Full Tilt rolled out the prototype of fast-fold poker with Rush Poker back in 2010 and has now gone a step further with “Adrenaline Rush.”
Available at a variety of stake levels, Adrenaline Rush restricts all tables to 4-handed play and allows no wagering post-flop. Buy-ins range from 5 to 10 big blinds, with betting capped at 10 big blinds. Pre-flop options are basically only raise or fold, but a call may be necessary when an opponent’s wager reaches the 10 BB maximum or covers a player’s stack size.
“Full Tilt Poker players love the thrill and excitement of fast-paced, quick-fold action, and Adrenaline Rush pushes the envelope on speed and excitement,” Full Tilt head of marketing Sarne Lightman told PokerUpdate. “The name reflects the kind of emotional state the game delivers; it’s even faster than our original Rush Poker so you can pack in even more hands per hour, win even more pots and play against an even larger number of players.”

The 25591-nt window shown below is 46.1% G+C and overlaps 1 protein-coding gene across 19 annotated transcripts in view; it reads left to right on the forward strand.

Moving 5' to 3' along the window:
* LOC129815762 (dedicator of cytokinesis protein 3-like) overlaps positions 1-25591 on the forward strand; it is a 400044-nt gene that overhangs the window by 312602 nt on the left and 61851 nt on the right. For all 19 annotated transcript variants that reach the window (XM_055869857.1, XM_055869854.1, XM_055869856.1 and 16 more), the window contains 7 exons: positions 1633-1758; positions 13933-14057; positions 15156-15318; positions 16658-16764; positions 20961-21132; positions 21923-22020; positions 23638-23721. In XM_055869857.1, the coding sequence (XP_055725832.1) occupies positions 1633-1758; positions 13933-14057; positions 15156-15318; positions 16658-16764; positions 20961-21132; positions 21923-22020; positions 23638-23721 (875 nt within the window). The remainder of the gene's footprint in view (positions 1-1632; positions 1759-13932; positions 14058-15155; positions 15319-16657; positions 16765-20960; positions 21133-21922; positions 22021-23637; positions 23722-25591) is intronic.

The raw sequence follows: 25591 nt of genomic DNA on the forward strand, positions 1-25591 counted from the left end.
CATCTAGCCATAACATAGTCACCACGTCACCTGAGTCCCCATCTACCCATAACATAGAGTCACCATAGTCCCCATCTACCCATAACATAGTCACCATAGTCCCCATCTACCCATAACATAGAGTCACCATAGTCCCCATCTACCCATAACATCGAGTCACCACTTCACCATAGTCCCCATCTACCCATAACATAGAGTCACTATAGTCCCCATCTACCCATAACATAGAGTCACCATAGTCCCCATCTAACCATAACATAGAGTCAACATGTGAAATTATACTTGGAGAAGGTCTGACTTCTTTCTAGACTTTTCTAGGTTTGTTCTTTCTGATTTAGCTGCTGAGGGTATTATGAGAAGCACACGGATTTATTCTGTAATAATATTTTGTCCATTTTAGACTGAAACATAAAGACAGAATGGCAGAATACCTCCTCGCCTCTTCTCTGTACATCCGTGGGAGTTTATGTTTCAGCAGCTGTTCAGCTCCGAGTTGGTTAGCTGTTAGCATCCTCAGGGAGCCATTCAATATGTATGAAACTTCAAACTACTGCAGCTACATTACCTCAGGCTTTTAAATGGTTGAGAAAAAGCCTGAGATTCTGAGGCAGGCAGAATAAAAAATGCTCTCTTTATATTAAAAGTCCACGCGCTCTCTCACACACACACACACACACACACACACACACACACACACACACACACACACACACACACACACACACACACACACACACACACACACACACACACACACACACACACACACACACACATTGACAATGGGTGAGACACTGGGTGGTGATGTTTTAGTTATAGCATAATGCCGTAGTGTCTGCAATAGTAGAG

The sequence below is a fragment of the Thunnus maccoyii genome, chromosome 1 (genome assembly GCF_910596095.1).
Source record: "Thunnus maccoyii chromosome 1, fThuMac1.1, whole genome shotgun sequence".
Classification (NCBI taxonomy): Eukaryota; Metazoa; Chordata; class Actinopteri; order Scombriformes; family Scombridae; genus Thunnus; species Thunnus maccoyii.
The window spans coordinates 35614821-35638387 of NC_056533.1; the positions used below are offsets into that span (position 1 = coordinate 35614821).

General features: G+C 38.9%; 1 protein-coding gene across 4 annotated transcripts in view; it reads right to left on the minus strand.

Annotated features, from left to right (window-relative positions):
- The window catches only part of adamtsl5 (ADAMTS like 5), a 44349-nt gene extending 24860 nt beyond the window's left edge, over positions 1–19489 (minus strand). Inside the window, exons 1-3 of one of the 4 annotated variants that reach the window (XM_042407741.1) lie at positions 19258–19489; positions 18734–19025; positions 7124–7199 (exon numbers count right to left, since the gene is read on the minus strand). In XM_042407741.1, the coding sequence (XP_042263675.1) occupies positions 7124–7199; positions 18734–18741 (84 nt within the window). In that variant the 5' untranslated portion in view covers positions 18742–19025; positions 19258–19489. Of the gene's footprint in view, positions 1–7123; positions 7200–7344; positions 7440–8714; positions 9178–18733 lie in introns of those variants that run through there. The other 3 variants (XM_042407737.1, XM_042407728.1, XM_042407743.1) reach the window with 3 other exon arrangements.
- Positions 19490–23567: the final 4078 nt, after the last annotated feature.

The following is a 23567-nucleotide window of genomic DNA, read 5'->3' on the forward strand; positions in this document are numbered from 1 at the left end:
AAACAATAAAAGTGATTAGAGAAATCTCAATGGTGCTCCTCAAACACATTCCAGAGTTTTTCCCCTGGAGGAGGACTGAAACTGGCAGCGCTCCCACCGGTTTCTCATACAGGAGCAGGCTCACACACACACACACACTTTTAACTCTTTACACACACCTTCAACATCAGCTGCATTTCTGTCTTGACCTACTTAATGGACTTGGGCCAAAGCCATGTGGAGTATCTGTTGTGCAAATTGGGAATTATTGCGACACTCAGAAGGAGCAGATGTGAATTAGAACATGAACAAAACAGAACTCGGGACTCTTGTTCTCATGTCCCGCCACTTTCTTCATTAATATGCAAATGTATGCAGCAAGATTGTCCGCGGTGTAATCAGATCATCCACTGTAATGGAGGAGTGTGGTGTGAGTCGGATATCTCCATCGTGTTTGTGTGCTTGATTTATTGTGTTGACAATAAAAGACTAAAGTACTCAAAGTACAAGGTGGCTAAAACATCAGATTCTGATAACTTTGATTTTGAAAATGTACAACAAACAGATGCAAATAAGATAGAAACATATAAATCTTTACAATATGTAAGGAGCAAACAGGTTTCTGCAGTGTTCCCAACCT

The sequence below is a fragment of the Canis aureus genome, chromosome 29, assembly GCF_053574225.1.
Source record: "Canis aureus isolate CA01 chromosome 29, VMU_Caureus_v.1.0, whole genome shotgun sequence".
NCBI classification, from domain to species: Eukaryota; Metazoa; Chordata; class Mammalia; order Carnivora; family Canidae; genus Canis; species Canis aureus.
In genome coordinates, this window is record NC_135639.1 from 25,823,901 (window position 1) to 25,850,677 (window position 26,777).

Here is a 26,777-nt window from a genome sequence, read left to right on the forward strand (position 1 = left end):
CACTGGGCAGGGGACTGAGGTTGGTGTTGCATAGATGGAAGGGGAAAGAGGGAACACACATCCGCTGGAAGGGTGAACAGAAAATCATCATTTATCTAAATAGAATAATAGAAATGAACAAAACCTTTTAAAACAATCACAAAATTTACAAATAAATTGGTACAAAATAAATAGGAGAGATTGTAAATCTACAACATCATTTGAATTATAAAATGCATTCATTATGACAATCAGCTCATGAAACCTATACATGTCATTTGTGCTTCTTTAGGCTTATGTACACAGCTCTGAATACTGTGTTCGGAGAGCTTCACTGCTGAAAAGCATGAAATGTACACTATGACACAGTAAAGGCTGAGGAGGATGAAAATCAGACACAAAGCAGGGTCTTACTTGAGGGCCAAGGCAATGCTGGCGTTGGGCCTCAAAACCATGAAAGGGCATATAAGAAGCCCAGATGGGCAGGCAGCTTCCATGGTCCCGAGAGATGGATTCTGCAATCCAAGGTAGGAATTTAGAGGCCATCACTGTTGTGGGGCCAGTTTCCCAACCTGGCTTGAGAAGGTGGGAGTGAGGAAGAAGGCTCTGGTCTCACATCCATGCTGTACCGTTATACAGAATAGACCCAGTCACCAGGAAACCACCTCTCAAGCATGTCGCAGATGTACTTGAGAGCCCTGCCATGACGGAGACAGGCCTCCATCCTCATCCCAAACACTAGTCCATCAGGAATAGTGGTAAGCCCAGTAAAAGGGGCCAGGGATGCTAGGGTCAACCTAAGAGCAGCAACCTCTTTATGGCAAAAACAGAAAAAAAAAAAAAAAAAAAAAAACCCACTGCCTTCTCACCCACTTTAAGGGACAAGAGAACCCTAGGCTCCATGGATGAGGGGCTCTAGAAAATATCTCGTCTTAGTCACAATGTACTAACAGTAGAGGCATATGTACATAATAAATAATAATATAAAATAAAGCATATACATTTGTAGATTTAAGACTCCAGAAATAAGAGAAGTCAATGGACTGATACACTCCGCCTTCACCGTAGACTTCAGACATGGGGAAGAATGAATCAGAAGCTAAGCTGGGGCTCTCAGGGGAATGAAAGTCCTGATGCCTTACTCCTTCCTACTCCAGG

As is the norm in fast-fold poker, players belong to a pool and are hurriedly moved to a new table upon folding. The Adrenaline Rush software includes ‘Raise Max’ and ‘Quick Fold’ options designed to enhance the already lightning-quick pace.
Fast-fold poker is quite popular among a certain segment of players whose attention span may not be suited for poker action at its regular speed. The fast and furious action allows players to garner player points at a rate perhaps not fathomable prior to Rush Poker’s release almost four years ago. Typically, the more player points earned, the greater rewards and bonuses players receive.
The market is inundated with fast-fold variants that have taken on names such as Zoom Poker, Blaze Poker, Speed Hold’em, and FastForward. A substantial percentage of online poker hands are played under this format throughout the industry.
Full Tilt attempted to secure a patent for its innovative Rush Poker concept in order to maintain exclusivity following the product launch in 2010. Rational Group continued in that quest after acquiring Full Tilt’s assets from the DoJ in July, 2012. Last October, the U.S. Patent Office issued a rejection of the “Player-Entry Assignment and Ordering” patent application for Rush Poker.